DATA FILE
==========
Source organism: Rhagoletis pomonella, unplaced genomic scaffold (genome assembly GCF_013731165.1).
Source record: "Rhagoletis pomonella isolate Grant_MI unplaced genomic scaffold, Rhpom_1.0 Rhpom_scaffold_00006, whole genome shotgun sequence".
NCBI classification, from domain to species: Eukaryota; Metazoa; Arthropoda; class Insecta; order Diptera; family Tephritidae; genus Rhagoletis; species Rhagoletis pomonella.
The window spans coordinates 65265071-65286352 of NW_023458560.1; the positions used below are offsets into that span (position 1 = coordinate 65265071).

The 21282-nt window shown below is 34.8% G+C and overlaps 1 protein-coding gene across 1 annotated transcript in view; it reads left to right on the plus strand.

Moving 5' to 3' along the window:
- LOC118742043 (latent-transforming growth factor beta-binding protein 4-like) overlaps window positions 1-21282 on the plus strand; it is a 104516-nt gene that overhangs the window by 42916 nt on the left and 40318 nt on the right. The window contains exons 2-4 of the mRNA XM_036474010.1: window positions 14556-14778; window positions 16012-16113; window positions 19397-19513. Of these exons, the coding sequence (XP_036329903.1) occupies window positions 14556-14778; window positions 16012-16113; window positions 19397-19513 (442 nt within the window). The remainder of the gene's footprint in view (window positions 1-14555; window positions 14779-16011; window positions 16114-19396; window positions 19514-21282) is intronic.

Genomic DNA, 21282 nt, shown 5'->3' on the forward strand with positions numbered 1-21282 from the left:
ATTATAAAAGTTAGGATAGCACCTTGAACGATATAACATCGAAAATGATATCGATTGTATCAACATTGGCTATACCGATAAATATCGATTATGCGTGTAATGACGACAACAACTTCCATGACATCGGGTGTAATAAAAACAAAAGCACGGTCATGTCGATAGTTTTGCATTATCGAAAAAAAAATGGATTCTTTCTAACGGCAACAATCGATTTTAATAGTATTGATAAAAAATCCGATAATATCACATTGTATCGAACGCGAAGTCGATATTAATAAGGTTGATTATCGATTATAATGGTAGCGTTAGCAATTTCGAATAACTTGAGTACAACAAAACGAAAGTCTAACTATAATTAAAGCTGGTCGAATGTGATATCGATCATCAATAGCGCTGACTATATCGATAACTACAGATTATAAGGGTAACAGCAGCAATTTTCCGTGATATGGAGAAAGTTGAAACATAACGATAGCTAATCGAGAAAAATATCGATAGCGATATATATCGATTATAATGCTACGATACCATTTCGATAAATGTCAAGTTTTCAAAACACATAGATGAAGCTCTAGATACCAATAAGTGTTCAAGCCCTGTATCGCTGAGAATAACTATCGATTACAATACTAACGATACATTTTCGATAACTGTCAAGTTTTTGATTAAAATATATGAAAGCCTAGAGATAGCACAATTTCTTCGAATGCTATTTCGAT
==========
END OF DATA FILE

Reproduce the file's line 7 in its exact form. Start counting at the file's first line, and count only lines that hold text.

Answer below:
- LOC118742043 (latent-transforming growth factor beta-binding protein 4-like) overlaps window positions 1-21282 on the plus strand; it is a 104516-nt gene that overhangs the window by 42916 nt on the left and 40318 nt on the right. The window contains exons 2-4 of the mRNA XM_036474010.1: window positions 14556-14778; window positions 16012-16113; window positions 19397-19513. Of these exons, the coding sequence (XP_036329903.1) occupies window positions 14556-14778; window positions 16012-16113; window positions 19397-19513 (442 nt within the window). The remainder of the gene's footprint in view (window positions 1-14555; window positions 14779-16011; window positions 16114-19396; window positions 19514-21282) is intronic.